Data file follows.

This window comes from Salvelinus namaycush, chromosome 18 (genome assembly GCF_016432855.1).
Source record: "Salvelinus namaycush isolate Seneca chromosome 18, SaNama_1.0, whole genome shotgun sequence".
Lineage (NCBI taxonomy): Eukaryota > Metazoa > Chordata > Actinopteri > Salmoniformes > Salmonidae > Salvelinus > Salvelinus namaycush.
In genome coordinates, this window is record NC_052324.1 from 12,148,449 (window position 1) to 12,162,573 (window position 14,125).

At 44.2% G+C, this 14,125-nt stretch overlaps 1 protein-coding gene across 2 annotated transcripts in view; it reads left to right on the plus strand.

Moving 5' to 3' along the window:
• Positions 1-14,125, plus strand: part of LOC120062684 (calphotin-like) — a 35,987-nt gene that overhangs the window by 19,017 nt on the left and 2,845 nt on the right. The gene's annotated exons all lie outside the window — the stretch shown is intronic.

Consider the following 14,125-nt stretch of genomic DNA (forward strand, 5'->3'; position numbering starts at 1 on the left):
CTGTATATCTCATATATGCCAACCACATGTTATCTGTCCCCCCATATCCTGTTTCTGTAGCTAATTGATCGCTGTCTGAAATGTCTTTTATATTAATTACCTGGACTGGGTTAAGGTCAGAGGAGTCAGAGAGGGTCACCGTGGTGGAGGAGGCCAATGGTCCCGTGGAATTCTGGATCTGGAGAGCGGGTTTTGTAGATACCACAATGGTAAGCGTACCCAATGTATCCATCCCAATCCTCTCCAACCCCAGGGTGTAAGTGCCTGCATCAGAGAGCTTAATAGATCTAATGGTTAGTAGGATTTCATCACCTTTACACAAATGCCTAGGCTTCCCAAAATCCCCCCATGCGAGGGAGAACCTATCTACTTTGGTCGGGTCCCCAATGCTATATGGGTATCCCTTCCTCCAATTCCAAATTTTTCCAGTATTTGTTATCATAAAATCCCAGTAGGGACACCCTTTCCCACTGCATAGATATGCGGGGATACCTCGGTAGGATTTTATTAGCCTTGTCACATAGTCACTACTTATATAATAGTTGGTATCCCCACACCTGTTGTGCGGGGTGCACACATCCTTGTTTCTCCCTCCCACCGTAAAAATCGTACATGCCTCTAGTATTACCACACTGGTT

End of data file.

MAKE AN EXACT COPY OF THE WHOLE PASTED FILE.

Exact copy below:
This window comes from Salvelinus namaycush, chromosome 18 (genome assembly GCF_016432855.1).
Source record: "Salvelinus namaycush isolate Seneca chromosome 18, SaNama_1.0, whole genome shotgun sequence".
Lineage (NCBI taxonomy): Eukaryota > Metazoa > Chordata > Actinopteri > Salmoniformes > Salmonidae > Salvelinus > Salvelinus namaycush.
In genome coordinates, this window is record NC_052324.1 from 12,148,449 (window position 1) to 12,162,573 (window position 14,125).

At 44.2% G+C, this 14,125-nt stretch overlaps 1 protein-coding gene across 2 annotated transcripts in view; it reads left to right on the plus strand.

Moving 5' to 3' along the window:
• Positions 1-14,125, plus strand: part of LOC120062684 (calphotin-like) — a 35,987-nt gene that overhangs the window by 19,017 nt on the left and 2,845 nt on the right. The gene's annotated exons all lie outside the window — the stretch shown is intronic.

Consider the following 14,125-nt stretch of genomic DNA (forward strand, 5'->3'; position numbering starts at 1 on the left):
CTGTATATCTCATATATGCCAACCACATGTTATCTGTCCCCCCATATCCTGTTTCTGTAGCTAATTGATCGCTGTCTGAAATGTCTTTTATATTAATTACCTGGACTGGGTTAAGGTCAGAGGAGTCAGAGAGGGTCACCGTGGTGGAGGAGGCCAATGGTCCCGTGGAATTCTGGATCTGGAGAGCGGGTTTTGTAGATACCACAATGGTAAGCGTACCCAATGTATCCATCCCAATCCTCTCCAACCCCAGGGTGTAAGTGCCTGCATCAGAGAGCTTAATAGATCTAATGGTTAGTAGGATTTCATCACCTTTACACAAATGCCTAGGCTTCCCAAAATCCCCCCATGCGAGGGAGAACCTATCTACTTTGGTCGGGTCCCCAATGCTATATGGGTATCCCTTCCTCCAATTCCAAATTTTTCCAGTATTTGTTATCATAAAATCCCAGTAGGGACACCCTTTCCCACTGCATAGATATGCGGGGATACCTCGGTAGGATTTTATTAGCCTTGTCACATAGTCACTACTTATATAATAGTTGGTATCCCCACACCTGTTGTGCGGGGTGCACACATCCTTGTTTCTCCCTCCCACCGTAAAAATCGTACATGCCTCTAGTATTACCACACTGGTT